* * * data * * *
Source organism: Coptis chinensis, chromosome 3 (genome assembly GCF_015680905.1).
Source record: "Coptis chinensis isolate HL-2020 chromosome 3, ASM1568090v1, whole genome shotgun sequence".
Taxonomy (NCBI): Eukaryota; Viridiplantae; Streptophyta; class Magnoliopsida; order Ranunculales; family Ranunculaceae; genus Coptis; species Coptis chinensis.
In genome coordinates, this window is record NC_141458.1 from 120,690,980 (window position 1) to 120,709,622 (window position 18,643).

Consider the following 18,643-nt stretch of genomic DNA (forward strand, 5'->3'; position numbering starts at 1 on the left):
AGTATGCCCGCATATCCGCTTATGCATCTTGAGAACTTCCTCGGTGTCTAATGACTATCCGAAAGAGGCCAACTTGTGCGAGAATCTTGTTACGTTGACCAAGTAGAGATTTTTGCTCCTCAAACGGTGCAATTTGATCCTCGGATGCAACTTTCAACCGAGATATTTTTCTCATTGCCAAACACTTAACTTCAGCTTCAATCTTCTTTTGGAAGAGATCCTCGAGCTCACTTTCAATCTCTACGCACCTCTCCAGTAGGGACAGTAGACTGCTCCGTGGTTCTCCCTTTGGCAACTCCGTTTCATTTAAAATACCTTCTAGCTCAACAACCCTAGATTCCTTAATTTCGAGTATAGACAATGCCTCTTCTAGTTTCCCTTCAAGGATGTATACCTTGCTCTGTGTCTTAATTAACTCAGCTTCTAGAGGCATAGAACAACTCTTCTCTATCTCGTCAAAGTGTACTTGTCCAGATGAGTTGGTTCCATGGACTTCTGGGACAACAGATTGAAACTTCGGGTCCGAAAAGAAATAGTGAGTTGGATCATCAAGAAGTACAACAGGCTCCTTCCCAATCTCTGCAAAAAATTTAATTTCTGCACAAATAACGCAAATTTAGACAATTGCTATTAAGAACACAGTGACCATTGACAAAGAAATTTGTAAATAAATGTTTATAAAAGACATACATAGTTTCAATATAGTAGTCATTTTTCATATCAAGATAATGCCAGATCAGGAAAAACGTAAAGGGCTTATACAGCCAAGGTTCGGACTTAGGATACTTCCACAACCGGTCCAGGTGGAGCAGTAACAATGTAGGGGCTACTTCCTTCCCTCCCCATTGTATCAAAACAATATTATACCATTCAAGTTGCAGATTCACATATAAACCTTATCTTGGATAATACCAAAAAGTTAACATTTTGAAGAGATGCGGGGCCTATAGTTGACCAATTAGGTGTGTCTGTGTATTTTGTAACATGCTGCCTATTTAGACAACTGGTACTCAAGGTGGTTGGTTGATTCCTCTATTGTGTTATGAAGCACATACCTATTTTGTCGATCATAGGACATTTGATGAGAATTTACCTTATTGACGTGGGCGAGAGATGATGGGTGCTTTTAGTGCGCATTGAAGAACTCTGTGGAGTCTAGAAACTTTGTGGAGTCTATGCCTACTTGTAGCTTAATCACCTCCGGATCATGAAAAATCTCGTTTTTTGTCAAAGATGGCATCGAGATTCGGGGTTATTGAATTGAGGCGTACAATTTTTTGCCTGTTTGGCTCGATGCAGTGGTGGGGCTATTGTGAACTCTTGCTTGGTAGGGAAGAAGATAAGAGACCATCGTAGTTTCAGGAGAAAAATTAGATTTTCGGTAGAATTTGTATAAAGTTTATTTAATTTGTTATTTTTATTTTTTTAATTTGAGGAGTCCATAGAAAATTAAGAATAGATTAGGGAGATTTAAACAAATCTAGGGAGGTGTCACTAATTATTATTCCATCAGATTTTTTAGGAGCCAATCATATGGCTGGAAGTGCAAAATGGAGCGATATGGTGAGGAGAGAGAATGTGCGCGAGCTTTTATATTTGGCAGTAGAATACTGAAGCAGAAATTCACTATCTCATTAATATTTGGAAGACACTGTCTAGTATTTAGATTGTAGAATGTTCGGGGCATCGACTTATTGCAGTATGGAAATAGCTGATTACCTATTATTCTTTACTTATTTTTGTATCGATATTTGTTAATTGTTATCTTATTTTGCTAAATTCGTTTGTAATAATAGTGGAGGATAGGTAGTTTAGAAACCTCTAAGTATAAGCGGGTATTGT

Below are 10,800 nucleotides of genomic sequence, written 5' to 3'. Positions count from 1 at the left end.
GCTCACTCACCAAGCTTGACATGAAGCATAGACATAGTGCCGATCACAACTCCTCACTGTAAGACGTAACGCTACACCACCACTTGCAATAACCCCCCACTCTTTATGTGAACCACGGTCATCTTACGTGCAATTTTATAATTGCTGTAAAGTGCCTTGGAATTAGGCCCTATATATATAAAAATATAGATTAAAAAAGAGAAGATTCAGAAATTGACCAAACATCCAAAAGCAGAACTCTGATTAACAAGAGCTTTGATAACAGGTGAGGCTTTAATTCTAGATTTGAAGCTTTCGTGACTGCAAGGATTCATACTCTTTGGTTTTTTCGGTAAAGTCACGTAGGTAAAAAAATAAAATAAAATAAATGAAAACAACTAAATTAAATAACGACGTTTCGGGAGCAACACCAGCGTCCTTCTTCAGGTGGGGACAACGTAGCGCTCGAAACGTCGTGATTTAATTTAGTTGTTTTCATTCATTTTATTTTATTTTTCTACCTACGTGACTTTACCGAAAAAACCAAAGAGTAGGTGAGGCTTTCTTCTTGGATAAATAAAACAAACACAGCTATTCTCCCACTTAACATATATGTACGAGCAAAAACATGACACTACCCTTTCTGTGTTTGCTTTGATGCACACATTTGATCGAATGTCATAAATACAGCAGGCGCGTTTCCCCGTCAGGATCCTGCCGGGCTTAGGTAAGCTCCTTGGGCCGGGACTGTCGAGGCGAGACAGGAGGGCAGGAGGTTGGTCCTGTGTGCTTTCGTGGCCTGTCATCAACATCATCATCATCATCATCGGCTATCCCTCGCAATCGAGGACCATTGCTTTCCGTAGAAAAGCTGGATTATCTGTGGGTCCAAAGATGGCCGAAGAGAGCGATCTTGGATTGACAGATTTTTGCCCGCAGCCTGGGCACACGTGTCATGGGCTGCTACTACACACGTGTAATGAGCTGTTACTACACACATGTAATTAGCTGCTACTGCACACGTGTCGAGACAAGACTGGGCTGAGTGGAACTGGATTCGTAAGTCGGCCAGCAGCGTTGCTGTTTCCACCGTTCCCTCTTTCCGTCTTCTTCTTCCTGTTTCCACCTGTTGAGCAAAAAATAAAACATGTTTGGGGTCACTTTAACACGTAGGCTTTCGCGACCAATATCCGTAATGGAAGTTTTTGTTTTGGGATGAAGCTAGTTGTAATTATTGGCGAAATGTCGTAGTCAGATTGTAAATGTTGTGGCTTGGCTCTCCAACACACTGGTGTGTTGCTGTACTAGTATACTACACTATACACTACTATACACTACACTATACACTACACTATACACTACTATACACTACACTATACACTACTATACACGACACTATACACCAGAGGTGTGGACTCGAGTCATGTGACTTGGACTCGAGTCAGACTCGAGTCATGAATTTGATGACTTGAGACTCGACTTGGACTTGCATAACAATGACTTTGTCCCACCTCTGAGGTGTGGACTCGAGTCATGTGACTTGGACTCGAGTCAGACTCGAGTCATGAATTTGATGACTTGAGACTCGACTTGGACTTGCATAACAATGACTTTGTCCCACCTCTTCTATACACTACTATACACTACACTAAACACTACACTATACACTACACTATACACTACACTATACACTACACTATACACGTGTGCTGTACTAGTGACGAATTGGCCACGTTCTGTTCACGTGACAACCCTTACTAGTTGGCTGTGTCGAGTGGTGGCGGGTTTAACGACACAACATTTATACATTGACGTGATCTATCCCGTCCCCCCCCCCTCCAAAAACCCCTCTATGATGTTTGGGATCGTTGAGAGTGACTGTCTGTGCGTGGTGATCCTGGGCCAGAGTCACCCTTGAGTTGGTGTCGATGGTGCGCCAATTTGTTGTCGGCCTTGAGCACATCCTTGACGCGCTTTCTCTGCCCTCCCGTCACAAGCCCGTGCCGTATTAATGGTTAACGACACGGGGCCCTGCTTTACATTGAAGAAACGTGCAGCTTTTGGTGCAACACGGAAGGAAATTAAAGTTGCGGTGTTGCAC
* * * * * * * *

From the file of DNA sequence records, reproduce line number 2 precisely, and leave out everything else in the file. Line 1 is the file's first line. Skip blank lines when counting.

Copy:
Source record: "Coptis chinensis isolate HL-2020 chromosome 3, ASM1568090v1, whole genome shotgun sequence".